Don't be ridiculous. The feds will never exonerate one of their precious "stopped terrorists" no matter what the circumstances are. Doesn't matter what the law says about evidence or entrapment; there's too much at stake. There'll be a lot of back-room ass covering, then sentencing will proceed.
Forgive my ignorance, but don't most law enforcement officials have specific jurisdictions, and limited to no authority elsewhere? This guy's a local sheriff, not a federal marshall. In my town, the sheriff isn't even regular law enforcement, he just serves papers and such.
If the public speculates the government has greater capabilities than they do, then the bad guys have to work that much harder to hide - they can accomplish less. OTOH, if the government is less capable than speculated, those who believe the speculation will get caught. Win, either way.
The only way it's a problem is if the speculation is exactly correct - and then it's hardly speculation, is it?
If you read the EFF letter, there is the admission that the API was improperly used, and such use has been discontinued. I think AOL could be given a little slack for failing to separate use of the API and use of the data; we haven't seen their letters.
We'll see what AOLs next letters, if any, contains.
We live in a society that (apparently) drive people insane, including some children. Insane people lose it, and shoot up the place. We don't know how to change society, so we try to head off the results - i.e. more and more safeguards against shootings.
Now, you CAN'T ever completely stop anything, so this is doomed to failure; and in fact the draconian and irrational attempts produce more crazy kids.
So, the only avenue left for administrators is to protect themselves alone, by appearing to have done everything possible towards this Sisyphean task. The one thing they DON'T want is a microphone shoved in their face and the question "This child has a history of drawing violent and disturbing images. Why was he allowed to remain in school?"
The biggest transgression here is stupidity. The 'n' word is forbidden, for whatever reason - fine, don't use it. You have to keep up with your list of forbidden words; they change all the time. Call the a**hole who uses your neighborhood for a toilet something else, and be done with it.
Personally, I think the author, as mentioned above, is as "racist" (whatever that means this week) as the subject of the article.
(Puts on naive good citizen hat) Wouldn't it be more efficient to simply curtail the NSA surveillance, instead of encrypting everything on gods green earth? After all, we live in a democracy, right? (Takes off stupid hat)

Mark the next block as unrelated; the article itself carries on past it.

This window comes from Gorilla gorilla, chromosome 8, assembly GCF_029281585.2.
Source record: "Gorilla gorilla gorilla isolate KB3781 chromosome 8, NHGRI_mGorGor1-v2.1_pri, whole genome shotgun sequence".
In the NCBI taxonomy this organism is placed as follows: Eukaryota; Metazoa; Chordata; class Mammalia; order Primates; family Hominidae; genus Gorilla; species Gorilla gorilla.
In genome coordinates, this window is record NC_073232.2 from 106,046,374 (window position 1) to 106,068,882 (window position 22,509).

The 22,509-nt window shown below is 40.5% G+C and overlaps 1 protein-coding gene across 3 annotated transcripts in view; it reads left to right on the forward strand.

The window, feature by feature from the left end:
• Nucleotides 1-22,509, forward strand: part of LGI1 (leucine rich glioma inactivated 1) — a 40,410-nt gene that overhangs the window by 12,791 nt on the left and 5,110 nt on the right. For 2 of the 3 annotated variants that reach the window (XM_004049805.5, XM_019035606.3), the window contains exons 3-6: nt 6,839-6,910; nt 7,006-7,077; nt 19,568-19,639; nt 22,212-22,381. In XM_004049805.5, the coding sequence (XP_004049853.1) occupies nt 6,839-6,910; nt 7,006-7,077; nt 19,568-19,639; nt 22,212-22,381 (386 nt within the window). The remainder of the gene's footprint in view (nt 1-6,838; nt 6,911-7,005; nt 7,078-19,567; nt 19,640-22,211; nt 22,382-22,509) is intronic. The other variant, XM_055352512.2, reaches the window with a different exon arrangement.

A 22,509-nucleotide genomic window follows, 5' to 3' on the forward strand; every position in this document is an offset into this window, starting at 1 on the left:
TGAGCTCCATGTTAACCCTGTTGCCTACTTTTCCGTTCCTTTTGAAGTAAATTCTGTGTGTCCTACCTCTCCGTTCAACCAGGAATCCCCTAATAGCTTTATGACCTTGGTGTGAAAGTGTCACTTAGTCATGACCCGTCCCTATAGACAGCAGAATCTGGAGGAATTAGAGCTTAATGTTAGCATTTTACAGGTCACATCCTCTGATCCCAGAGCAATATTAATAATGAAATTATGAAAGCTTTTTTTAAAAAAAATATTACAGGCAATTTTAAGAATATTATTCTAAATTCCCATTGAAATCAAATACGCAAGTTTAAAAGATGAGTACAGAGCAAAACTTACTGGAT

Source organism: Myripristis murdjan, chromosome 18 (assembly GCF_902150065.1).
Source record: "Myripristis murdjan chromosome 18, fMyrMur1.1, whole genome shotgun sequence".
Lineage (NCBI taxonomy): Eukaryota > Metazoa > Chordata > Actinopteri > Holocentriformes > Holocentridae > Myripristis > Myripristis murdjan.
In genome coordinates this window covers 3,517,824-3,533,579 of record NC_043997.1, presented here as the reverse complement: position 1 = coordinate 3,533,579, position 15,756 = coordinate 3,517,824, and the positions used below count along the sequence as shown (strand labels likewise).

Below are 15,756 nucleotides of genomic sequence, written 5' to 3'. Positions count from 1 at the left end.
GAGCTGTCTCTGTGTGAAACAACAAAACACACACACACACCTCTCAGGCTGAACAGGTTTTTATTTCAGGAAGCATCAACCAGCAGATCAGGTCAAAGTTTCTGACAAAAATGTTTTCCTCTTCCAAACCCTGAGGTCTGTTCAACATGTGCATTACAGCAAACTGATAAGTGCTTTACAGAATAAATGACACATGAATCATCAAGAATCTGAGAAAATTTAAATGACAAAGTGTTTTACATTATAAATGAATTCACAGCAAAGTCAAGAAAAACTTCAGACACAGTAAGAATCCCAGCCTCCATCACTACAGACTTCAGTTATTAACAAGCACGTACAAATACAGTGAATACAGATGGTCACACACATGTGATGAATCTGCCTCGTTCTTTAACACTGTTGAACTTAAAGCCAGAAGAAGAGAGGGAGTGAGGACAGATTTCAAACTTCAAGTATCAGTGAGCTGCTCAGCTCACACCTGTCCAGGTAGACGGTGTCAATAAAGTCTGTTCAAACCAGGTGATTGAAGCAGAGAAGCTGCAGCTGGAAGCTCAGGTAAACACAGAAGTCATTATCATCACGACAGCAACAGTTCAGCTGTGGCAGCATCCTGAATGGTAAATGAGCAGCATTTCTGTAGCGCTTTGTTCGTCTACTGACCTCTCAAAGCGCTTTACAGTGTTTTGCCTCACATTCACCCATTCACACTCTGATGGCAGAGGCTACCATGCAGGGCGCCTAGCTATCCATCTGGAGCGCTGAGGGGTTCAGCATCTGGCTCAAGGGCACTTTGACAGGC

The point isn't to gather information, it's to get get the witness to make a response that can be used later. Rogers wanted an unequivocal "Yes" and didn't get it. So he kept trying to rephrase - almost against his own point - until he did.
As the first poster put it, "plausible deniability." Every single person on earth, myself included. "kinda knew" what was going on - I would EXPECT our agencies to grab every shred of data they could on any foreign power, friendly or not. They don't deal in intentions, they deal in capabilities, after all.
But it's far different to know for sure. Now the cockroaches scatter, and see who's left out in the light. At the end, nothing will change, and we'll all go back to pretending.
Of course in my fantasies, the lying stops: "Happy goldfish bowl, world. We have more spooks, more nukes, and from now on YOU have no privacy. Deal with it, and govern yourselves accordingly."
An unannounced drill like this could easily result in some brave student attempting to defend himself, and the result if he does so is left to the imagination. Will an officer respond instantly and instinctively, as they seem wont to do? What if a visiting parent responds, or an outside contractor ? (I work in schools as a consultant).
Good thing they do this in a place where carry permits are typically invalid.
Many places, there are laws that protect people from attacks from dangerous animals. Often, they require animals that bite a human be destroyed and the owner fined or imprisoned. This clearly wasn't a serious police activity, and the officers involved were 100% sure the "suspect" was innocent.
So... It's OK if your attack-trained dog injures someone? Good to know. It's not like the police can say they were doing their jobs, and therefore supposedly above the law.
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